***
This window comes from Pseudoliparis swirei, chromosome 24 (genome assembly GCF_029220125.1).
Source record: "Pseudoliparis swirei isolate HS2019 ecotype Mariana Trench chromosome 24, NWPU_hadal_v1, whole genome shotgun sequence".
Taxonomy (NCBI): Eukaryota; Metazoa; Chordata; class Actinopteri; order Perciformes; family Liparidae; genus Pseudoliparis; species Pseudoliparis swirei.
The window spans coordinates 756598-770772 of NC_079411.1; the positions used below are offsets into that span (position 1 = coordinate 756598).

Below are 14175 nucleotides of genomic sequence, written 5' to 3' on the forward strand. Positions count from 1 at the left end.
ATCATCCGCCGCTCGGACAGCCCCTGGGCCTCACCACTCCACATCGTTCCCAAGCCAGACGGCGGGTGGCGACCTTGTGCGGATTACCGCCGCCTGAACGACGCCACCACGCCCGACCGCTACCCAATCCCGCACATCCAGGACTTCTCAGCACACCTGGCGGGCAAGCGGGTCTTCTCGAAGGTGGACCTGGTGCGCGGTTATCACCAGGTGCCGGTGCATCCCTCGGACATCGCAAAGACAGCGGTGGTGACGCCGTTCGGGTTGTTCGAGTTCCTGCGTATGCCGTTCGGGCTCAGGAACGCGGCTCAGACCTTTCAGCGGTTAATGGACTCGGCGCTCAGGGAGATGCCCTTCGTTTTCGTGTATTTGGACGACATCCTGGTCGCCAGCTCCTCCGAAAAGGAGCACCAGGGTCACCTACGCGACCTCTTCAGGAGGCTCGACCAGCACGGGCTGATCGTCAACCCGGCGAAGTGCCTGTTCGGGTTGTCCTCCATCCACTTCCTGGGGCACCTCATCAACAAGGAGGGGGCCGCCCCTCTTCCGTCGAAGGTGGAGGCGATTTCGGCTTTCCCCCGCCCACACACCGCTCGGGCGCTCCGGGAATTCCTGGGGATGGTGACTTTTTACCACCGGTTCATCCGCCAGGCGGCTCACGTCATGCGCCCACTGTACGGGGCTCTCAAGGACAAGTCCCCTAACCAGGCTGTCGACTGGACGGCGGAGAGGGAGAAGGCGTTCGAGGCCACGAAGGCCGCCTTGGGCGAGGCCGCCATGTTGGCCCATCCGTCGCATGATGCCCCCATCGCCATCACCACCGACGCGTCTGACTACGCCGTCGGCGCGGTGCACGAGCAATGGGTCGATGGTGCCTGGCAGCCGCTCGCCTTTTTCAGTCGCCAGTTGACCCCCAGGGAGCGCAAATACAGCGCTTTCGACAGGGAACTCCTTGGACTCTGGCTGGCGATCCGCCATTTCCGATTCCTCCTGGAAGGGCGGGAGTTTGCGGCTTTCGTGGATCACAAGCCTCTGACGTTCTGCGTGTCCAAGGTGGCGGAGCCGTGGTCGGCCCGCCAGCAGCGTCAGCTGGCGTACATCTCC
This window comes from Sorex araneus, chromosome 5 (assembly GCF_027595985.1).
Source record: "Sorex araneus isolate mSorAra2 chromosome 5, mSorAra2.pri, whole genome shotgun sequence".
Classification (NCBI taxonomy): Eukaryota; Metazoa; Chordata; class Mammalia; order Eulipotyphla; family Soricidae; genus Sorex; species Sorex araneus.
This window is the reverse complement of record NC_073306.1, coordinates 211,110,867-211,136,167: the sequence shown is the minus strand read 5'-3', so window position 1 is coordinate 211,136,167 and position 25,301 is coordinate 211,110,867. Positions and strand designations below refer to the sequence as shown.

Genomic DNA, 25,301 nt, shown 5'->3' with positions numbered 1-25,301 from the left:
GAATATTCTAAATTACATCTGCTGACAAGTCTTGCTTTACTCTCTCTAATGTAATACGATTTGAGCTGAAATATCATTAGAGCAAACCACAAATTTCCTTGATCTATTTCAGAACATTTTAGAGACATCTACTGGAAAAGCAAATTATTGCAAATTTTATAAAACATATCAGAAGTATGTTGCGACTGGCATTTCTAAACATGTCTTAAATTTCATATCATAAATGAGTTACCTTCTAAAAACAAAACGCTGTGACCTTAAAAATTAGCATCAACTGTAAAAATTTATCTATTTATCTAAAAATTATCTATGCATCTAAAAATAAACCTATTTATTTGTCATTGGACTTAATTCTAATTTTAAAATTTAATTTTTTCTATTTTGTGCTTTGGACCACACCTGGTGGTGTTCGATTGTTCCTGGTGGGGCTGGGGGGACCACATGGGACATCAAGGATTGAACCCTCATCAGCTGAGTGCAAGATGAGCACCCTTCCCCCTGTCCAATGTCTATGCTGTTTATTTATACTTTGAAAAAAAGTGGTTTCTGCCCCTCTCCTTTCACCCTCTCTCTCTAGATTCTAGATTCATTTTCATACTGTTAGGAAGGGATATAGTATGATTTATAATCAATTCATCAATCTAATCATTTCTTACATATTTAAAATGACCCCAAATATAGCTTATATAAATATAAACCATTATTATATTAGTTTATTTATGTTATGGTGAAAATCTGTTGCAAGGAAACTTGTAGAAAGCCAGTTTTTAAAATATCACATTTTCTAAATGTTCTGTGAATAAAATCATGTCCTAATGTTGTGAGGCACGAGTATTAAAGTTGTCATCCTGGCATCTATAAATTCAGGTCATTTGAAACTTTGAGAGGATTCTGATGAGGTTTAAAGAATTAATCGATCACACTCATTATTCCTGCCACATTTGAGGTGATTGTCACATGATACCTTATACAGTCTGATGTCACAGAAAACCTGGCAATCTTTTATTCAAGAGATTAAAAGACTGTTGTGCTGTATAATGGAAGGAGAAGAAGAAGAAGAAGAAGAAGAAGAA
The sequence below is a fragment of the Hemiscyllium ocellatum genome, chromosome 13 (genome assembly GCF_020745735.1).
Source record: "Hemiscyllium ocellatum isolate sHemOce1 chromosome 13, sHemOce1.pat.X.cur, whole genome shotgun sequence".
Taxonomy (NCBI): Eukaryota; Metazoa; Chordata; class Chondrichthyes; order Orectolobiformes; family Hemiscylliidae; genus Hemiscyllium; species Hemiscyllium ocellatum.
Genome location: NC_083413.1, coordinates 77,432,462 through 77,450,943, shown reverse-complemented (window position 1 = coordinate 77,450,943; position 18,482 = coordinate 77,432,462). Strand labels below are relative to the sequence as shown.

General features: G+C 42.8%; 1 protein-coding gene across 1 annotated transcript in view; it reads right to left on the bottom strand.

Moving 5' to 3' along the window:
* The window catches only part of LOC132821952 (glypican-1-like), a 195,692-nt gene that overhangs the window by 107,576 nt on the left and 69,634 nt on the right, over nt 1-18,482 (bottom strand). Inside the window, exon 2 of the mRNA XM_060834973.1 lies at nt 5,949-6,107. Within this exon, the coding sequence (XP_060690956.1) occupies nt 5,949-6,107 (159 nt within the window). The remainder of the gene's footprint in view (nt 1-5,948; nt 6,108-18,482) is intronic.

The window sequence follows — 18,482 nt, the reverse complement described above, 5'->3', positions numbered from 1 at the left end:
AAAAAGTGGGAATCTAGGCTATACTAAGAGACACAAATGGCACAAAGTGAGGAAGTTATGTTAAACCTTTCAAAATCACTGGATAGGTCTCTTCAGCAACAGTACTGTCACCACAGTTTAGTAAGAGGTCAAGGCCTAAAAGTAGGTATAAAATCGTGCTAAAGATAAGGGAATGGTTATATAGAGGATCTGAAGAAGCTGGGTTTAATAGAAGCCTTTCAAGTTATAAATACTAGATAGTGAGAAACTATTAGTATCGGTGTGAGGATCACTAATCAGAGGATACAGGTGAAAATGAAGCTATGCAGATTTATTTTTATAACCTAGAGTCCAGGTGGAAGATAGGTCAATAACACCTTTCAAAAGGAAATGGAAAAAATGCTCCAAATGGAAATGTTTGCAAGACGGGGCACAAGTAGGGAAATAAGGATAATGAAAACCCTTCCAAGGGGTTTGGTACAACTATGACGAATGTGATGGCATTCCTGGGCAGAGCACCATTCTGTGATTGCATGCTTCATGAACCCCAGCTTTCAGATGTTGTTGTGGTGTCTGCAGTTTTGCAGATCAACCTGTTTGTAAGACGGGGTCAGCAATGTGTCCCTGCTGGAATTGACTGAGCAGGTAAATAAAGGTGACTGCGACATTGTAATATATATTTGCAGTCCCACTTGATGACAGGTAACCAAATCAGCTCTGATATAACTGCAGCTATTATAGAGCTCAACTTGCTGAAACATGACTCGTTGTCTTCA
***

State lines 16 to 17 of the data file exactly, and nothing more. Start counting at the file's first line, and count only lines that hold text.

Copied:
Genome location: NC_083413.1, coordinates 77,432,462 through 77,450,943, shown reverse-complemented (window position 1 = coordinate 77,450,943; position 18,482 = coordinate 77,432,462). Strand labels below are relative to the sequence as shown.

General features: G+C 42.8%; 1 protein-coding gene across 1 annotated transcript in view; it reads right to left on the bottom strand.